Iran on Monday successfully tested a Ghader ground-to-ship cruise missile on the last day of navy war games near the Strait of Hormuz, the official news agency IRNA quoted a navy spokesman as saying.
"This missile built by Iranian experts successfully hit its target and destroyed it," Commodore Mahmoud Mousavi was quoted as saying.
He said it was "the first time" a Ghader missile had been tested.
The Ghader missile, also known as the Qader, is said to have a range of 200 kilometres (120 miles), which is generally considered medium-range or even short-range for a cruise missile, even though IRNA described it as "long-range."
Mousavi earlier told the ISNA news agency that "the Ghader is an ultra-modern missile with an integrated, ultra-precise radar whose range and intelligent anti-detection system have been improved over previous generations."
Mousavi said the navy was to test two other types of missiles later on Monday, a surface-to-surface Nour missile also with a range of 200 kilometres, and a Nasr anti-ship missile with a shorter range.
The Ghader is said to be entirely built by Iran.
The Nour and Nasr missiles are based on Chinese designs.
The Nour, also known as the Noor, is based on China's C-802 missile. Mousavi said the Nour missile to be fired "has been improved with its anti-radar and targeting system," according to ISNA.
An Iranian Nour missile was reportedly used by the Iran-linked Hezbollah militia in Lebanon to disable an Israeli warship during a 2006 conflict.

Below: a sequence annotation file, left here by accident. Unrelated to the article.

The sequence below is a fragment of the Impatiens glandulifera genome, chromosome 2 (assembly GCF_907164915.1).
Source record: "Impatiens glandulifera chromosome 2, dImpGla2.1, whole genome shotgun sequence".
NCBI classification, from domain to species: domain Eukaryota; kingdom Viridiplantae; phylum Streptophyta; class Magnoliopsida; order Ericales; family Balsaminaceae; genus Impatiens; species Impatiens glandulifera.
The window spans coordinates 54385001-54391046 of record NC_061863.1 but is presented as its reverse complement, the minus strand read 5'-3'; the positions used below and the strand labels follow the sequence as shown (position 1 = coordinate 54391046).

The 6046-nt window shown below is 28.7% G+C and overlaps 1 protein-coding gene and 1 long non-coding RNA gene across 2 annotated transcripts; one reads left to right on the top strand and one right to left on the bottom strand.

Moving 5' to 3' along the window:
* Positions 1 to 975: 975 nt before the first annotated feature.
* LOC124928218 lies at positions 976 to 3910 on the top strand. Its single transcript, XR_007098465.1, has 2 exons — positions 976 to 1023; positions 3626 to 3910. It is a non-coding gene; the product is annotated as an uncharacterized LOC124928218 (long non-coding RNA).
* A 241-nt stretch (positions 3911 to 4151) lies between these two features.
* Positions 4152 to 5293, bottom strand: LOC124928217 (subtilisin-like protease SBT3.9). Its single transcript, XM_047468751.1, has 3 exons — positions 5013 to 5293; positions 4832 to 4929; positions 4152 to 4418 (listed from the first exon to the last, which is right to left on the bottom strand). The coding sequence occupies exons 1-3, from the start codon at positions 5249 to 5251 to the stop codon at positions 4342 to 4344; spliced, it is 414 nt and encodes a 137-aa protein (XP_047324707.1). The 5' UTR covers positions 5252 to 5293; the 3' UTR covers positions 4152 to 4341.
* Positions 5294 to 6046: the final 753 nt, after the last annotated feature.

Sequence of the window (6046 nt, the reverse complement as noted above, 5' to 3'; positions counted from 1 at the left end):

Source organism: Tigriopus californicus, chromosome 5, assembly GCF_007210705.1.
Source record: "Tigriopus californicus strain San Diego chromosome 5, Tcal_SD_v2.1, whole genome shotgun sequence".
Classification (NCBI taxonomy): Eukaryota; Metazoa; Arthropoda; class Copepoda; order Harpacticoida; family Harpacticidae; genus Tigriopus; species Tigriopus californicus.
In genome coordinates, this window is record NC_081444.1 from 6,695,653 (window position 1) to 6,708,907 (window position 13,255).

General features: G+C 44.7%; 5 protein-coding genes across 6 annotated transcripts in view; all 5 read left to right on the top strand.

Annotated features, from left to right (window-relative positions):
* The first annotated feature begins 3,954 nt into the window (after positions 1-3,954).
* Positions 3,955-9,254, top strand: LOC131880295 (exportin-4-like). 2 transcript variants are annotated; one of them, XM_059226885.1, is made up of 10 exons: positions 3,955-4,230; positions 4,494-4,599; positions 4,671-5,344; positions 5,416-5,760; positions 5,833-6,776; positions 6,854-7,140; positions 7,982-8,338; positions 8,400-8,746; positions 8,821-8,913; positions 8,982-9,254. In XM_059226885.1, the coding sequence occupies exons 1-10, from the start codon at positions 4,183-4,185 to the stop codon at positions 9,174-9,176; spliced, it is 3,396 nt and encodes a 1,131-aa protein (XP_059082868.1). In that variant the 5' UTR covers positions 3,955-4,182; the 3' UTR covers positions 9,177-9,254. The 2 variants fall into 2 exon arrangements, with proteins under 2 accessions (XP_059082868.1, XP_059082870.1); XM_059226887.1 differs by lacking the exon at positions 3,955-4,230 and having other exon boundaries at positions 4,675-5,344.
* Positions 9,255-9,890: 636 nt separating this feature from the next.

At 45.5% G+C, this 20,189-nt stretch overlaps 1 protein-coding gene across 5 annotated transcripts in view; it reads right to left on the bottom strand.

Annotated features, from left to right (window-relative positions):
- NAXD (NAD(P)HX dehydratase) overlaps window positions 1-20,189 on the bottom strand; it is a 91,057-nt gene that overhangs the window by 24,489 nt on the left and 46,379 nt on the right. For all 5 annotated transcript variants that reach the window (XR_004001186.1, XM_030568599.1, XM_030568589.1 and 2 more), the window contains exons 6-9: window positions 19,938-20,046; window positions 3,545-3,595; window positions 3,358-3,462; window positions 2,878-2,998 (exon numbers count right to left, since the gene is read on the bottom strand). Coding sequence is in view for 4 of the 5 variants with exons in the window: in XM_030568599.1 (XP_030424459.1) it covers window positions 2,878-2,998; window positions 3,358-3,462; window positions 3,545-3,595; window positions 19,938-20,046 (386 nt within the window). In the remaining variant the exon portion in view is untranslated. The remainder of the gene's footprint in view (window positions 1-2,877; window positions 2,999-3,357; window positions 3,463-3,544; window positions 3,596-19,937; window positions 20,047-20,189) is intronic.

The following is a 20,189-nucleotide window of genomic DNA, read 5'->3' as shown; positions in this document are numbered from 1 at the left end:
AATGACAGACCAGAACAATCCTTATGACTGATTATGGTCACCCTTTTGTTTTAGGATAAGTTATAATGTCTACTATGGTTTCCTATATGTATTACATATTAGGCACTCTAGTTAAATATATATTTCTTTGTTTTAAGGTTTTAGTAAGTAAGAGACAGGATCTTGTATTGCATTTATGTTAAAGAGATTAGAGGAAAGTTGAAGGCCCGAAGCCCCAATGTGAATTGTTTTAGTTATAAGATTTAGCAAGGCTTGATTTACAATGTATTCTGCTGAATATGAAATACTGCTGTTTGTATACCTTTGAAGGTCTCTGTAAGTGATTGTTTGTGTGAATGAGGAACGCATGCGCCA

The Nasr anti-ship missile is based on China's C-704 missile and has a range of 35 kilometres (22 miles). Iran has them mounted aboard patrol boats.
Mousavi was quoted as saying that Syrian military observers would watch the tests.
Iran's navy started its 10 days of war games near the Strait of Hormuz on December 24.
They are due to finish Monday after the missile tests and an exercise practising "a new tactical formation" to be used to close the strait if so ordered, Mousavi was quoted as saying Sunday by the ISNA news agency.
On Sunday, the Iranian navy successfully tested "an anti-radar medium-range missile," Mousavi said.
Iranian leaders and military officials have warned that additional Western sanctions could push them to close the Strait of Hormuz, through which 20 percent of the world's oil flows.
Those warnings became more strident in recent days, with Vice President Mohammad Reza Rahimi vowing last Tuesday that "not a drop of oil will pass through the Strait of Hormuz" if more sanctions were imposed.
The United States, which bases its Fifth Fleet in the Gulf, has said it will not tolerate a closure of the strait.
Concern over the situation increased Saturday when US President Barack Obama signed into law new measures targeting Iran's central bank and financial sector.
The extra US sanctions aim to squeeze Iran's crucial oil sales, most of which are processed by the central bank. They will make foreign firms choose between doing business with the Islamic republic or the economically mighty United States.
Iran's currency, the rial, slipped to a record low Sunday on that news.
The state news agency IRNA and an Iranian website tracking the currency said it slid to around 16,000 to the dollar.
The European Union is also mulling an embargo on Iranian oil purchases, and a decision could be announced at an EU foreign ministers' meeting at the end of the month.
Iran, the second-biggest producer in Opec after Saudi Arabia, depends on oil sales for 80 percent of its foreign currency earnings.